- Verity, ibid. See footnote 2. [↩]
- Verity, ibid. [↩]
- Summers, Claude J. “Sex, Politics, and Self-Realization in Edward II.” A Poet and a Filthy Play-maker: New Essays on Christopher Marlowe. Kenneth Friedenreich, Roma Gill, and Constance B. Kuriyama, eds. New York: AMS, 1988. 221-240. [↩]
- Stewart, Alan. “Edward II and Male Same-Sex Desire.” Early Modern English Drama: A Critical Companion. Eds., Sullivan, Garrett A., Cheney, Patrick, and Hadfield, Andrew. Oxford: Oxford University Press, 2006, 85. [↩]
- Levin, Harry. The Overreacher: A Study of Christopher Marlowe. Boston: Beacon Press, 1964, 20. [↩]
- Summers, Claude J. “Christopher Marlowe.” Glbtq: an encyclopedia of gay, lesbian, bisexual, transgender, and queer culture. http://www.glbtq.com/literature/marlowe_c.html [↩]
- Bray, Alan. Homosexuality in Renaissance England. New York: Columbia University Press, 2nd edition, 1996, 13. [↩]
- Stewart, ibid., 84. [↩]
- Scovell, Dawn Michelle. “A Performance History of Christopher Marlowe’s Edward II on the British Stage and Screen from 1903–1991.” Doctoral Dissertation, Graduate Centre for the Study of Drama, University of Toronto, 1999. [↩]
- The historical Piers Gaveston was the son of a knight who served a French viscount — a position sufficiently outside English royalty. [↩]
- By the time of Richard Loncraine’s Richard III (1995), McKellen was openly delighting in the sexual deviance suggested by his own queer advocacy; in particular, McKellen’s fascistic Richard clearly derives decadent-erotic satisfaction from his murder of the two little princes. [↩]
- Ellis, Jim. Derek Jarman’s Angelic Conversations. Minneapolis: University of Minnesota Press, 2009, 202. [↩]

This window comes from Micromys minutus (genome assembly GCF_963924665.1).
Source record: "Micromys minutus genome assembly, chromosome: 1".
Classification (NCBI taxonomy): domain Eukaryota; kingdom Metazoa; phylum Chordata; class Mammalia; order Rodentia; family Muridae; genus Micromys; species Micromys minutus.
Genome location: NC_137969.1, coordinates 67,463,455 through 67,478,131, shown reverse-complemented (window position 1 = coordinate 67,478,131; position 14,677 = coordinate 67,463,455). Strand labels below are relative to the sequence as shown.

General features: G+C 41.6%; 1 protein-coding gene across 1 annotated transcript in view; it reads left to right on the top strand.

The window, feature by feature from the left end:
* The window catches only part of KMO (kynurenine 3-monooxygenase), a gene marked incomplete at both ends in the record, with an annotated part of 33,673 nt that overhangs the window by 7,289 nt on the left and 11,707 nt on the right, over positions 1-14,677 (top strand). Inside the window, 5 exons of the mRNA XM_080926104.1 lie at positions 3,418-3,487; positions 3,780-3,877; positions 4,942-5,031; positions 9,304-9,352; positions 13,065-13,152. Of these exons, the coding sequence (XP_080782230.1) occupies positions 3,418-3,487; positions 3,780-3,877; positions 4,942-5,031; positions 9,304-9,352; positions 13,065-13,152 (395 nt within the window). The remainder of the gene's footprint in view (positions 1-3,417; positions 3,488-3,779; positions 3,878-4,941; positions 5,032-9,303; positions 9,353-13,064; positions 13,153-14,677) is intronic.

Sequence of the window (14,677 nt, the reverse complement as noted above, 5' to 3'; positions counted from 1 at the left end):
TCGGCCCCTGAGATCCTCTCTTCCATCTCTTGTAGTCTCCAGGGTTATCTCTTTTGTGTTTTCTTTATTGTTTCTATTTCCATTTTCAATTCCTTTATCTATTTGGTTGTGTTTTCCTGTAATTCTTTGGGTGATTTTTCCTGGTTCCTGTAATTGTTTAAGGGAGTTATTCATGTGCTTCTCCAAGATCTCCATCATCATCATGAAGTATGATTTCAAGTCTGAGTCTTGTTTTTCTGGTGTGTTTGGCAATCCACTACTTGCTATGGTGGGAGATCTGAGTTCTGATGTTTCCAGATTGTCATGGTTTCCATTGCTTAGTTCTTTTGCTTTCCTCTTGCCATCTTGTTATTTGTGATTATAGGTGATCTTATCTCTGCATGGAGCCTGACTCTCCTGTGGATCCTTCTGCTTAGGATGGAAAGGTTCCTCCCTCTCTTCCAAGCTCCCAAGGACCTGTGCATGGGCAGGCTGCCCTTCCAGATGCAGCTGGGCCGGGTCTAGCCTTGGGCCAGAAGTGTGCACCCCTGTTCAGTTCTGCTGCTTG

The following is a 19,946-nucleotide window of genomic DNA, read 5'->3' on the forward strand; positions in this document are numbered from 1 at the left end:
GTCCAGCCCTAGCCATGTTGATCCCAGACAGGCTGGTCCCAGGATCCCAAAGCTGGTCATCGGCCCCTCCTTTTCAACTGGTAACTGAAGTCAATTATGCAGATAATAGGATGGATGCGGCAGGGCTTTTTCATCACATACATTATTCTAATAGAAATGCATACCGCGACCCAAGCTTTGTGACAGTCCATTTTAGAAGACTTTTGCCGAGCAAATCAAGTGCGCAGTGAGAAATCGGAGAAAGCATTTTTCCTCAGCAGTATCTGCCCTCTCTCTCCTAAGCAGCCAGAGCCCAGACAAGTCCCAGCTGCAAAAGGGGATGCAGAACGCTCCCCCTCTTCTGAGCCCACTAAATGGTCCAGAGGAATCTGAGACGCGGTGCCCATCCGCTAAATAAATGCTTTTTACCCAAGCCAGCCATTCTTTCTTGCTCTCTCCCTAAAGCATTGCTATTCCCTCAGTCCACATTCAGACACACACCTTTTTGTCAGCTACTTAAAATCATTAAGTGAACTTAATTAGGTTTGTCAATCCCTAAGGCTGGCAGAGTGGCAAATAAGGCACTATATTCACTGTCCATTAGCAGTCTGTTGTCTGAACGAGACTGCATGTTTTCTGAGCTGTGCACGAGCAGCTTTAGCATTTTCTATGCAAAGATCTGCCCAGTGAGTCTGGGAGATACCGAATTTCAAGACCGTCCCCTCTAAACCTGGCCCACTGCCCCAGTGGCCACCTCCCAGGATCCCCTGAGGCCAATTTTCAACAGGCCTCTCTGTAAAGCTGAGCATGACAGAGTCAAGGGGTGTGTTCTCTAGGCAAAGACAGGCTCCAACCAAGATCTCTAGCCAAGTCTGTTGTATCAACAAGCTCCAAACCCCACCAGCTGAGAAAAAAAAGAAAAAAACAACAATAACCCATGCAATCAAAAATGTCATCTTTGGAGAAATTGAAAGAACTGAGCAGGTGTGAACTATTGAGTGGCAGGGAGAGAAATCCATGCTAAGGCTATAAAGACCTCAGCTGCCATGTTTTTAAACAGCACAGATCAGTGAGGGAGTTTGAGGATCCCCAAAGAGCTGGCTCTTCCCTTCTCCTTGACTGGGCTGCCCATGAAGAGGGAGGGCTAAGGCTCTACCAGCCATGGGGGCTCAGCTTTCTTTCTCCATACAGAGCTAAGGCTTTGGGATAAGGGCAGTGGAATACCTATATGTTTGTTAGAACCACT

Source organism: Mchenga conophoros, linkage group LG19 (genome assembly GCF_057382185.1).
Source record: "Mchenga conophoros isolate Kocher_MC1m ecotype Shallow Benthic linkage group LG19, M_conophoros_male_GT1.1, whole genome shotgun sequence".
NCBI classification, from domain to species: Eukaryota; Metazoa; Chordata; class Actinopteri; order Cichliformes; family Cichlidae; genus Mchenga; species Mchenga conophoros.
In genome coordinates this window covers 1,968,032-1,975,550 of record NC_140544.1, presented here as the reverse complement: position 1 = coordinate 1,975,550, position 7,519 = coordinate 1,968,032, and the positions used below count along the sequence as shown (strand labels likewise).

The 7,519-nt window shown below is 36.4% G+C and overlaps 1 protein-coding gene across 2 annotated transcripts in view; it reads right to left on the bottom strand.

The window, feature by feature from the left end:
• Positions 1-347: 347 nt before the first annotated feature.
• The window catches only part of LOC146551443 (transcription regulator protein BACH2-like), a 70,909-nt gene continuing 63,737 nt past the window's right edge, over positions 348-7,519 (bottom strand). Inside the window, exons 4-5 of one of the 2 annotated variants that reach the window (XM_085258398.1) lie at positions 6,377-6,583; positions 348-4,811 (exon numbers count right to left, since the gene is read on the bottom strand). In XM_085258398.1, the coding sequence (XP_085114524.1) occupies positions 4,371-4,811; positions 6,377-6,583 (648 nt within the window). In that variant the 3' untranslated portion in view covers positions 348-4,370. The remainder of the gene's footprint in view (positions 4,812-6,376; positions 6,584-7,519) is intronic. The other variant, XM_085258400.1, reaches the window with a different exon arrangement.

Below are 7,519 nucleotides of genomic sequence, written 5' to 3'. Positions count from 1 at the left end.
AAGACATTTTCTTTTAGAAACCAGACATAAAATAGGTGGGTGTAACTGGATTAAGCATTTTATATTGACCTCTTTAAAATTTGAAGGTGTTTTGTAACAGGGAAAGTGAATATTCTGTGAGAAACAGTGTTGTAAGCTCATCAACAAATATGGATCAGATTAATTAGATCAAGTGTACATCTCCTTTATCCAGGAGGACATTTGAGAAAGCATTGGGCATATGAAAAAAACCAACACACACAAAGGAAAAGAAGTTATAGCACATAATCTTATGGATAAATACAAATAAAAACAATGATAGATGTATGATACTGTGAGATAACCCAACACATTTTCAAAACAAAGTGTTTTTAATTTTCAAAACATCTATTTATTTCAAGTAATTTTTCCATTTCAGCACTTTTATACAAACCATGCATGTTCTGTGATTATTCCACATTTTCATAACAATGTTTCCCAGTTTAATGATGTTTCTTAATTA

- Richardson, Niall. “The Queer Performance of Tilda Swinton in Derek Jarman’s Edward II: Gay Male Misogyny Reconsidered.” Sexualities: Studies in Culture and Society 6. London: Sage Journals, 2003. [↩]
- It is nevertheless true that in one post-release interview, Swinton admitted that she felt out of place in what was “a boy’s film.” [↩]
- Some critics have attempted to rationalize Jarman’s heterophobia in Edward II (particularly in regard to the portrayal of Mortimer) as an ironic social construction, as a (roundabout) way of reminding audiences that all views are merely biased constructions. The apologia seems overly academic; it seems more honest to simply admit to Jarman’s adamant political incorrectness. [↩]
- Lamb, Charles. Specimens of the English Dramatic Poets Who Lived about the Time of Shakespeare. London: E. Moxon, 1849, 26. [↩]
- Ellis, ibid., 211. [↩]
- It is worth mentioning British composer John McCabe’s 1995 two-hour ballet of Edward II, which follows Marlowe’s narrative fairly closely. Though McCabe unabashedly engages the source’s homosexuality, his score is sometimes bombastic and (like much of his work) melodically uninspired. [↩]
- I have not seen Douglas Morse’s low-budget, shot-on-video production of The Jew of Malta (2012). [↩]